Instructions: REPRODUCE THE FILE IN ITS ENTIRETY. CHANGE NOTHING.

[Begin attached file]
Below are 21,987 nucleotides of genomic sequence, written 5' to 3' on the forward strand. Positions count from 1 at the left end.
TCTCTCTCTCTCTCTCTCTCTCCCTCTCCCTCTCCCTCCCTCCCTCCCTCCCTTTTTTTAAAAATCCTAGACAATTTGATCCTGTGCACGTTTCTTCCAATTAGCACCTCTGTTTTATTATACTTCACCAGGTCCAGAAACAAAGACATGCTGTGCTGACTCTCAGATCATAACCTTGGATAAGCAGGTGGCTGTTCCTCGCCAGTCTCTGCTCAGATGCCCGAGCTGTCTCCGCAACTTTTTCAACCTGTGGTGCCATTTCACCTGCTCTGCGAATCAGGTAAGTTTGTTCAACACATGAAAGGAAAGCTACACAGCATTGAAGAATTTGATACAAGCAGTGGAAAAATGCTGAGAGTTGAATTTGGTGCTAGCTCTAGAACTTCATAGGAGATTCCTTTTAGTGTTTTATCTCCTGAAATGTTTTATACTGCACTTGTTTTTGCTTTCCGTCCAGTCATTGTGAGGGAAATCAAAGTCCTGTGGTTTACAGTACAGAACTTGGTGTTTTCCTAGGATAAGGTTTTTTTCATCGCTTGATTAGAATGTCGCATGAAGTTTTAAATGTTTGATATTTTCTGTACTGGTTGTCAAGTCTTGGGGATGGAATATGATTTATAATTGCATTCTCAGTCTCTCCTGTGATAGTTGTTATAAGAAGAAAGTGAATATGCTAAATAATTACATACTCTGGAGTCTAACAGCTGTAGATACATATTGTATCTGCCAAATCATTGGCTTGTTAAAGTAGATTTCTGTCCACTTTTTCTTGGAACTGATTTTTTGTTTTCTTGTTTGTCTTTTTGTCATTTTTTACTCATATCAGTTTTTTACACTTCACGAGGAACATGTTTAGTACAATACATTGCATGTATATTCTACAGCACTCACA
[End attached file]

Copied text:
Below are 21,987 nucleotides of genomic sequence, written 5' to 3' on the forward strand. Positions count from 1 at the left end.
TCTCTCTCTCTCTCTCTCTCTCCCTCTCCCTCTCCCTCCCTCCCTCCCTCCCTTTTTTTAAAAATCCTAGACAATTTGATCCTGTGCACGTTTCTTCCAATTAGCACCTCTGTTTTATTATACTTCACCAGGTCCAGAAACAAAGACATGCTGTGCTGACTCTCAGATCATAACCTTGGATAAGCAGGTGGCTGTTCCTCGCCAGTCTCTGCTCAGATGCCCGAGCTGTCTCCGCAACTTTTTCAACCTGTGGTGCCATTTCACCTGCTCTGCGAATCAGGTAAGTTTGTTCAACACATGAAAGGAAAGCTACACAGCATTGAAGAATTTGATACAAGCAGTGGAAAAATGCTGAGAGTTGAATTTGGTGCTAGCTCTAGAACTTCATAGGAGATTCCTTTTAGTGTTTTATCTCCTGAAATGTTTTATACTGCACTTGTTTTTGCTTTCCGTCCAGTCATTGTGAGGGAAATCAAAGTCCTGTGGTTTACAGTACAGAACTTGGTGTTTTCCTAGGATAAGGTTTTTTTCATCGCTTGATTAGAATGTCGCATGAAGTTTTAAATGTTTGATATTTTCTGTACTGGTTGTCAAGTCTTGGGGATGGAATATGATTTATAATTGCATTCTCAGTCTCTCCTGTGATAGTTGTTATAAGAAGAAAGTGAATATGCTAAATAATTACATACTCTGGAGTCTAACAGCTGTAGATACATATTGTATCTGCCAAATCATTGGCTTGTTAAAGTAGATTTCTGTCCACTTTTTCTTGGAACTGATTTTTTGTTTTCTTGTTTGTCTTTTTGTCATTTTTTACTCATATCAGTTTTTTACACTTCACGAGGAACATGTTTAGTACAATACATTGCATGTATATTCTACAGCACTCACA